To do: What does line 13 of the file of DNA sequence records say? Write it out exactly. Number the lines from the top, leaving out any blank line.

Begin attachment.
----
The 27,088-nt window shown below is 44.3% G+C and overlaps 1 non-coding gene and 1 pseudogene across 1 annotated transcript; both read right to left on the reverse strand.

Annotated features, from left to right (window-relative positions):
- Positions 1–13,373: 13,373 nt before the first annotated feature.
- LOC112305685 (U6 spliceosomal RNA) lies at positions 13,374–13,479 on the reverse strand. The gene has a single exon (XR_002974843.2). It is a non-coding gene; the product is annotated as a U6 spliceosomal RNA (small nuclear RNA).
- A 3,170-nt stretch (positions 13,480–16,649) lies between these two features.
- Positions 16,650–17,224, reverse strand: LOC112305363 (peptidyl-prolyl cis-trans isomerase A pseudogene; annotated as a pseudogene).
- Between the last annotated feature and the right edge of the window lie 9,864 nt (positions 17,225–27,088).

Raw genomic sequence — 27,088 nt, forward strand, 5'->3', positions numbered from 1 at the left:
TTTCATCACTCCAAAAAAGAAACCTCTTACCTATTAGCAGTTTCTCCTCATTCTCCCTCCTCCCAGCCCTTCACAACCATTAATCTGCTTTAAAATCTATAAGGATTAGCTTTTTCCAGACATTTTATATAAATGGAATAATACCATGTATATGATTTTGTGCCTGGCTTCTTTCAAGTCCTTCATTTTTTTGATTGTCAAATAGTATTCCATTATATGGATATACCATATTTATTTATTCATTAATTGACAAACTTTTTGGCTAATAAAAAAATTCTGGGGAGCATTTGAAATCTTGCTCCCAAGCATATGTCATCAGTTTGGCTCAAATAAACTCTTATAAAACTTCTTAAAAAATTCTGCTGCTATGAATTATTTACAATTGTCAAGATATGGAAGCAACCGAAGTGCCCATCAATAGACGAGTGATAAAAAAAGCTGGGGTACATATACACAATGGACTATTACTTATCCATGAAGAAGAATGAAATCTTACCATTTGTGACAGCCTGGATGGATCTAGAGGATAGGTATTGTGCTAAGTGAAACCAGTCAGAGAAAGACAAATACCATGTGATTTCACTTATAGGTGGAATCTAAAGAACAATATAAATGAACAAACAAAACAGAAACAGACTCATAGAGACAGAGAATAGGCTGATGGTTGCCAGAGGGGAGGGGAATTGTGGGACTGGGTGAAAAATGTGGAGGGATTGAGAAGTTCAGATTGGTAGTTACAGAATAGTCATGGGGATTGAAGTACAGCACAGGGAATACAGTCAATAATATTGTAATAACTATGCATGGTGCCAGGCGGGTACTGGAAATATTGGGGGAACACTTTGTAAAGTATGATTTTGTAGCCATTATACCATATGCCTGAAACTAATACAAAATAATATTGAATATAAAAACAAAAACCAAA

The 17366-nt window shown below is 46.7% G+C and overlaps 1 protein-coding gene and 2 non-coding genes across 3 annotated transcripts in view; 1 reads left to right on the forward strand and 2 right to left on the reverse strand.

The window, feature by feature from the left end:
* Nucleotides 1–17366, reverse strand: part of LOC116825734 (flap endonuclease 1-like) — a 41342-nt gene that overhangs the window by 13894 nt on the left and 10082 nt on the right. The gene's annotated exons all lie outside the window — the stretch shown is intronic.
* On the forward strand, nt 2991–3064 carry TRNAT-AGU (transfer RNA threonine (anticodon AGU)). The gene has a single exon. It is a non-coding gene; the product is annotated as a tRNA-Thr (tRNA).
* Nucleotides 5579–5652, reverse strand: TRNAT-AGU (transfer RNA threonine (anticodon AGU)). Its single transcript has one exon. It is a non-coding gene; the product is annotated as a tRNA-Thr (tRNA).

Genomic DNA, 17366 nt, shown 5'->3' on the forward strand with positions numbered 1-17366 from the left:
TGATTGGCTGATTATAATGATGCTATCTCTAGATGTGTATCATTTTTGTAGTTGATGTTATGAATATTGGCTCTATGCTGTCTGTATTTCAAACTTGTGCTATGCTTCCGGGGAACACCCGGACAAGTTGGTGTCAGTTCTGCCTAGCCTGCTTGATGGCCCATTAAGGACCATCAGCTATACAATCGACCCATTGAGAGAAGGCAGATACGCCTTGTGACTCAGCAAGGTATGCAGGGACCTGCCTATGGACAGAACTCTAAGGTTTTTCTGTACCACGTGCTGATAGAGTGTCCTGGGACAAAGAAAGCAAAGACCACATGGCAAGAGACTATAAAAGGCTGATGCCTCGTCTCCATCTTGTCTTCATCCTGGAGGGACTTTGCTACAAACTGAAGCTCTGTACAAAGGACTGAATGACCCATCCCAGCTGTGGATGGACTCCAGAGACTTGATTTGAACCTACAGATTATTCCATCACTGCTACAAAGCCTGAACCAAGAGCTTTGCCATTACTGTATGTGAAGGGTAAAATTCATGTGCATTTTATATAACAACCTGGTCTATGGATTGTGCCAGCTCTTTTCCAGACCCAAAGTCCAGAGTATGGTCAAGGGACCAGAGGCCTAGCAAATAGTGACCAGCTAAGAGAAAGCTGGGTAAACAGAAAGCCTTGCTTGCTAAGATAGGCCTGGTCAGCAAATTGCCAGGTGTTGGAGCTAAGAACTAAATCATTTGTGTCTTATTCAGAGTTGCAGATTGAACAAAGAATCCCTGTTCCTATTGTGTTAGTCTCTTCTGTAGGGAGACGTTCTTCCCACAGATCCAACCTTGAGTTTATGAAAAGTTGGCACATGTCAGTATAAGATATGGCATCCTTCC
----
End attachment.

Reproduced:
* On the forward strand, nt 2991–3064 carry TRNAT-AGU (transfer RNA threonine (anticodon AGU)). The gene has a single exon. It is a non-coding gene; the product is annotated as a tRNA-Thr (tRNA).